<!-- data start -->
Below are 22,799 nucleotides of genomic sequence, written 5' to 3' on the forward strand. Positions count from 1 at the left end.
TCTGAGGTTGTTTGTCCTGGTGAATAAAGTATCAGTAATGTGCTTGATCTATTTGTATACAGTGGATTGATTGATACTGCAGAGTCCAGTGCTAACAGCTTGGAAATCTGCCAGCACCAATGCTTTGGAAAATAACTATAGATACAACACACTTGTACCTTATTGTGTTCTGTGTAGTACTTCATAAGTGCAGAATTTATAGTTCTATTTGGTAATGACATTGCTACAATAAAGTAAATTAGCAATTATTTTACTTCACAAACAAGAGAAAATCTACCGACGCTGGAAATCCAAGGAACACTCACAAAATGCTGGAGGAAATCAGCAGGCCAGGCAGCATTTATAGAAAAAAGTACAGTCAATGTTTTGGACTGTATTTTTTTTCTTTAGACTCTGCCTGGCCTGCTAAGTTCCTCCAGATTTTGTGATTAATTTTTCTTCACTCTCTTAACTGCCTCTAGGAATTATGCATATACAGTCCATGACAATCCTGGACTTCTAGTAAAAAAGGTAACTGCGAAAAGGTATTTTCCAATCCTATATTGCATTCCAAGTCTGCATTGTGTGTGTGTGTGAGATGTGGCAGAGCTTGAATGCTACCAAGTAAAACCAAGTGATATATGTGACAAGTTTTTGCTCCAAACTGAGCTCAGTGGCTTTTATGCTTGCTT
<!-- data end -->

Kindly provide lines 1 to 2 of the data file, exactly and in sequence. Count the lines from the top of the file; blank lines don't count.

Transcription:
Below are 22,799 nucleotides of genomic sequence, written 5' to 3' on the forward strand. Positions count from 1 at the left end.
TCTGAGGTTGTTTGTCCTGGTGAATAAAGTATCAGTAATGTGCTTGATCTATTTGTATACAGTGGATTGATTGATACTGCAGAGTCCAGTGCTAACAGCTTGGAAATCTGCCAGCACCAATGCTTTGGAAAATAACTATAGATACAACACACTTGTACCTTATTGTGTTCTGTGTAGTACTTCATAAGTGCAGAATTTATAGTTCTATTTGGTAATGACATTGCTACAATAAAGTAAATTAGCAATTATTTTACTTCACAAACAAGAGAAAATCTACCGACGCTGGAAATCCAAGGAACACTCACAAAATGCTGGAGGAAATCAGCAGGCCAGGCAGCATTTATAGAAAAAAGTACAGTCAATGTTTTGGACTGTATTTTTTTTCTTTAGACTCTGCCTGGCCTGCTAAGTTCCTCCAGATTTTGTGATTAATTTTTCTTCACTCTCTTAACTGCCTCTAGGAATTATGCATATACAGTCCATGACAATCCTGGACTTCTAGTAAAAAAGGTAACTGCGAAAAGGTATTTTCCAATCCTATATTGCATTCCAAGTCTGCATTGTGTGTGTGTGTGAGATGTGGCAGAGCTTGAATGCTACCAAGTAAAACCAAGTGATATATGTGACAAGTTTTTGCTCCAAACTGAGCTCAGTGGCTTTTATGCTTGCTT